The tragic, maddening failure of America's juvenile justice system

We need reform. Now.

Mississippi Juvenile Detention Center
(Image credit: (AP Photo/Richard Ross, Juvenile-in-Justice.com))

When you start reading Nell Bernstein's haunting book about juvenile justice in America, you'll surely become heartbroken at the ways in which our nation systematically abuses, neglects, tortures, and otherwise ruins the lives of generations of children. No parent in America could read this wrenching work and not be touched to tears by its depictions of what our laws and our public officials do to our kids.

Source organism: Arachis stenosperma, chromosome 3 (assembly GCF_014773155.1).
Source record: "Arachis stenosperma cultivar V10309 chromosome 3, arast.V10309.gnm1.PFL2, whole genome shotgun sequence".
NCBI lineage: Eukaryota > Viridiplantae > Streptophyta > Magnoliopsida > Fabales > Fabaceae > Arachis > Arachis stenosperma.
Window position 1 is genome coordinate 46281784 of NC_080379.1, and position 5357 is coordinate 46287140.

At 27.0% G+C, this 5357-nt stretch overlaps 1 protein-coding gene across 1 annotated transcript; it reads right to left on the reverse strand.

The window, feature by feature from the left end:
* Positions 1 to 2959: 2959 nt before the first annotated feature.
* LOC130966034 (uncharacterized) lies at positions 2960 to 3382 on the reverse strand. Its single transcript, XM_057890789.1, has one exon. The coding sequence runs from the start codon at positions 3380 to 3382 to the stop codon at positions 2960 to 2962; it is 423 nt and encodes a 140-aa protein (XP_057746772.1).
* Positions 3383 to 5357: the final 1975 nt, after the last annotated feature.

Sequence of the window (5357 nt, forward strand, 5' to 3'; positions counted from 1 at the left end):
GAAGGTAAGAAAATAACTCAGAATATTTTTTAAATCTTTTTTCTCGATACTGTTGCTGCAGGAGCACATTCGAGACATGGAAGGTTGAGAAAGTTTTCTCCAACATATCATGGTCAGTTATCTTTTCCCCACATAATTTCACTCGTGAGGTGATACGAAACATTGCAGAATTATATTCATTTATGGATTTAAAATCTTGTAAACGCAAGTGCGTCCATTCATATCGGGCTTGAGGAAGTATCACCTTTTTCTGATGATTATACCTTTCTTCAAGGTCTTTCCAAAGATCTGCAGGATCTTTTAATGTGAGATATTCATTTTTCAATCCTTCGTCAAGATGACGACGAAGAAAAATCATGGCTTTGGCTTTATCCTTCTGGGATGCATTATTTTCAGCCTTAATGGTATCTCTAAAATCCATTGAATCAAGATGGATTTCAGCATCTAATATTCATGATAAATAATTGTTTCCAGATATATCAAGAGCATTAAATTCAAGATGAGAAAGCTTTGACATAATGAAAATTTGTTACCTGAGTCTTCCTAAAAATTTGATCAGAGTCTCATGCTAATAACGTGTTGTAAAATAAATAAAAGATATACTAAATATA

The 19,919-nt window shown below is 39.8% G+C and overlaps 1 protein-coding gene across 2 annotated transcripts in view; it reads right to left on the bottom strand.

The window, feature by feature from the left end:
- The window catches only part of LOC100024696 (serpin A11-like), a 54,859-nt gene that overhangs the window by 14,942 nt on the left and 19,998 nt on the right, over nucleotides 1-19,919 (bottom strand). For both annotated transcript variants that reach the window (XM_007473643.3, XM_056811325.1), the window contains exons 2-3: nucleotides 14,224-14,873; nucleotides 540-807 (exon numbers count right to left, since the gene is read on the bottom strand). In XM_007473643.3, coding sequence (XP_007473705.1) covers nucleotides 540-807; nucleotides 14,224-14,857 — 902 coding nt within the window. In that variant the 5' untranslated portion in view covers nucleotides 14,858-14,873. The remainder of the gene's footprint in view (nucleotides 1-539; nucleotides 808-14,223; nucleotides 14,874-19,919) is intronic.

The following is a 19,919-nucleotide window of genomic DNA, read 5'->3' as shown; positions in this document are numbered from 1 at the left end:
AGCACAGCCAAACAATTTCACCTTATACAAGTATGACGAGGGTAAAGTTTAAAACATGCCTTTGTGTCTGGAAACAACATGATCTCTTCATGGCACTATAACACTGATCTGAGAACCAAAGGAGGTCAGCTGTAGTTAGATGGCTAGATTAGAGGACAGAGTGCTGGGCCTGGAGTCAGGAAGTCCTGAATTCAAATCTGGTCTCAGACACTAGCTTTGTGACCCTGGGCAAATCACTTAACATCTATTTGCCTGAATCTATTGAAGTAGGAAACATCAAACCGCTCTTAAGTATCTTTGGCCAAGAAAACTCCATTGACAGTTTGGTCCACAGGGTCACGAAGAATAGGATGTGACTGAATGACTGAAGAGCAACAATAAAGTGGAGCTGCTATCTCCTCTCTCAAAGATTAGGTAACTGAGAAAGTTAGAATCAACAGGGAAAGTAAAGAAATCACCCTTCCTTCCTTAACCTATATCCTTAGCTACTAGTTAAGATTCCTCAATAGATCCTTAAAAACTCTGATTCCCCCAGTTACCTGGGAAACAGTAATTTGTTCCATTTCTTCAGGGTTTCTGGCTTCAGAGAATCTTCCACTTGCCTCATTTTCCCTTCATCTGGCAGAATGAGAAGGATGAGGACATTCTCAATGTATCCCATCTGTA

But later in your reading of Bernstein's Burning Down the House: The End of Juvenile Prison, you'll move from heartbroken to furious. The mindlessness of the policies and practices that turn troubled youths into failed adults — and thus entrench into countless lives cycles of violence, poverty, and despair — are beyond maddening. Our nation's judges, cops, prosecutors, and politicians surely know by now the harm this causes all of us. The evidence of the damage is overwhelming. We imprison our children at seven times the rate Great Britain does and 18 times the rate of France. We spend far more money housing our kids in prison — $88,000 a year — than we do educating them in school. And yet, despite this crushing statistic, our nation does not move quickly enough to prevent the mistreatment, the rapes, the violence, and the degradation that occurs every day in modern American juvenile jails and prisons.

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